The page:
As chi remarked: it's not quite accurate to say your type family is *empty*, rather it merely happens to not contain any yet-known instances.

But I think that's missing the point of the question, so let's discuss instead the type family

```
type family EmptyTypeFamily t where {}
```

This one really is empty: you *can't* write any instances for it.

Still, this causes exactly the same behaviour as you observed. Why?

Well, what GHC does with types during compilation is in some ways similar to how we're dealing with values in all Haskell programs: lazy evaluation and pattern matching. It's well known how the program

```
f :: Int -> Int
f _ = 624
main :: IO ()
main = print $ f undefined
```

runs without problems, even though it “evaluates” `undefined`

as the argument to `f`

. It's ok because `f`

doesn't actually need to know anything about its argument.

Similarly, if you write `return untypedValue`

, then the type checker doesn't need to know anything about `EmptyTypeFamily ()`

– it just treats it as an abstract entity. It can even unify different type variables to `EmptyTypeFamily ()`

. This only requires the assumption that, whatever `EmptyTypeFamily`

is under the hood, it must certainly be deterministic. That much is guaranteed, because the compiler *would* complain if you wrote two conflicting instances for it.

So, as long as you only use `untypedValue`

with unconstraint-polymorphic functions, it simply doesn't matter that its type doesn't actually exist, because it never needs to be evaluated any further.

In other words, `NotAType`

is purely *symbolic*. It's a bit like in maths, you can write a theorem starting with “let *S* be a set and *x* ∈ *S*, then *bla bla*” without actually pinning down what this set is or a value for *x*.

That changes only as you require additional constraints, like unifying it with a concrete type

```
f :: Int -> Int
f x = x + 1
main = print $ f untypedValue
```

• Couldn't match type ‘EmptyTypeFamily ()’ with ‘Int’
Expected type: Int
Actual type: NotAType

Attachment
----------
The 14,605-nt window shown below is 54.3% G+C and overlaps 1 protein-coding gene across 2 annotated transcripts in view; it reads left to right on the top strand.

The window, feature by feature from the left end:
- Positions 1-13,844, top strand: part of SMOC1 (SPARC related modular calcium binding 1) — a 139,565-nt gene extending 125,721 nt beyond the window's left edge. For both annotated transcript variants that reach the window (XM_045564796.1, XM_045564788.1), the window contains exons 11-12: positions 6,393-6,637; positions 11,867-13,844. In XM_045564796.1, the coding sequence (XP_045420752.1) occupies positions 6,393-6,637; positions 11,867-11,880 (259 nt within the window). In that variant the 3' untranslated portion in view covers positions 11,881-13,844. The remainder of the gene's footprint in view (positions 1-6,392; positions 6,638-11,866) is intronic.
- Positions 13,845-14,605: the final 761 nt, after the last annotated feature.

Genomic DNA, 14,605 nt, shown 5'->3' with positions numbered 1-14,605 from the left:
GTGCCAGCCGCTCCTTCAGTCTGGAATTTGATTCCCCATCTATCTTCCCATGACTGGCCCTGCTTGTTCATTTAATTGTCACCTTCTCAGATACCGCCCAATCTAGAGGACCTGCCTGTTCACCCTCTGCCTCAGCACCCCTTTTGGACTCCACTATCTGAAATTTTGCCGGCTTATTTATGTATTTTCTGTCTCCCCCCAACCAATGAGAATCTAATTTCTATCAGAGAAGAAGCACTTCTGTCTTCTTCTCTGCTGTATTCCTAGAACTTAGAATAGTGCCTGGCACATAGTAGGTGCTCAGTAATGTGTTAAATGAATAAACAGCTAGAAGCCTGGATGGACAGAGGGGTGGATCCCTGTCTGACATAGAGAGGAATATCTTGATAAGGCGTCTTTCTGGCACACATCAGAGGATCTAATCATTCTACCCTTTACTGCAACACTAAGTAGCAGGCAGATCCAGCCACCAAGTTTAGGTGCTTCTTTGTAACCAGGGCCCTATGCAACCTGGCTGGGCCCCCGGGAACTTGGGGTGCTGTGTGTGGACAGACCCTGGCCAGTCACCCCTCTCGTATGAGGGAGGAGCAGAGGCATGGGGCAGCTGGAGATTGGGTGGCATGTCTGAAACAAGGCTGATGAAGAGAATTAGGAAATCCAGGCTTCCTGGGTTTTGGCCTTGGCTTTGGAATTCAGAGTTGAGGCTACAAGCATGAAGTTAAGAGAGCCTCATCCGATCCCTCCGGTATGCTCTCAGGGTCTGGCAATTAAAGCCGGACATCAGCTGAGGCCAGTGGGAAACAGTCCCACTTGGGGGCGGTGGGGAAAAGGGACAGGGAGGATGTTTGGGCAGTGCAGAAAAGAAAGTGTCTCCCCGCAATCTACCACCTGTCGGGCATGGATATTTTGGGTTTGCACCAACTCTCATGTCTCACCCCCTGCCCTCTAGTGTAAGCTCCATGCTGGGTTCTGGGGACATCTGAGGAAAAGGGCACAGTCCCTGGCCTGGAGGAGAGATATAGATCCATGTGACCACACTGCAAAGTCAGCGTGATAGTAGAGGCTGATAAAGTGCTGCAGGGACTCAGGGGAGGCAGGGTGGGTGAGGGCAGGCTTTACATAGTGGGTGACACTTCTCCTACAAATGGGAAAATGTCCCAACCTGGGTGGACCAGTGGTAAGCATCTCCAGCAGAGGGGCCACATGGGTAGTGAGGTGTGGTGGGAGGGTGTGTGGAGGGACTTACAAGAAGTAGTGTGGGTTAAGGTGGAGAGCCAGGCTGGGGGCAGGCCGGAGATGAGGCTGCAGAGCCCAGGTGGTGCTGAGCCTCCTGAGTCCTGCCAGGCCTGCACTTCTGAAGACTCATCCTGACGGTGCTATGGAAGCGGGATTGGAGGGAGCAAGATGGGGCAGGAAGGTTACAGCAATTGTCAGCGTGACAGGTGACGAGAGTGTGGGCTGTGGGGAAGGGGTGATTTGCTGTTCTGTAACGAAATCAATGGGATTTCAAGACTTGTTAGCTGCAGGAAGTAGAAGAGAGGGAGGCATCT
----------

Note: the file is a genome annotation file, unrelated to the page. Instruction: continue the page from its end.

• In the first argument of ‘f’, namely ‘untypedValue’

...or, as you observed, use typeclass methods on it. In each case, the compiler has to start with performing an actual *pattern match* on the type-level value `EmptyTypeFamily ()`

. Well, in fact it's a more general process: what the compiler keeps track of are rather *propositions*. It has a database of knowledge that such and such types are equal, and such and such types match such and such class, and in this case GHC just determines that it doesn't have information which would allow deciding on any known `Show`

instance.

Note that it is actually possible to have a hypothetical context in which that information is available, however nonsensical that is:

```
{-# LANGUAGE RankNTypes, FlexibleContexts #-}
hypothetically :: (Show NotAType => r) -> ()
hypothetically _ = ()
main = return $ hypothetically (print untypedValue)
```

In this case, responsibility for proving `Show NotAType`

is deferred to the implementation of `hypothetically`

. As the compiler tackles `print untypedValue`

it just browses through the context and sees that `Show NotAType`

will be proved by whatever code eventually uses the argument to `hypothetically`

. ...Which of course never happens, but the compiler doesn't worry about that when typechecking `main`

.

This, in the maths analogy, is like writing a proof starting with “let *x* ∈ ℝ such that *x*^{2} = -1...” – this is perfectly valid and allows you to prove exciting things. Only, nobody will be able to *use* the theorem for computing something, because there exists no real number with the required property.

`NotAType`

has no values,`F NotAType`

might have values, especially if`F`

is a GADT. It does not seem that useful to use stuck families in that way, though.`NotAType`

as a valid type. The answers explain why, but I'm still finding the concept confusing.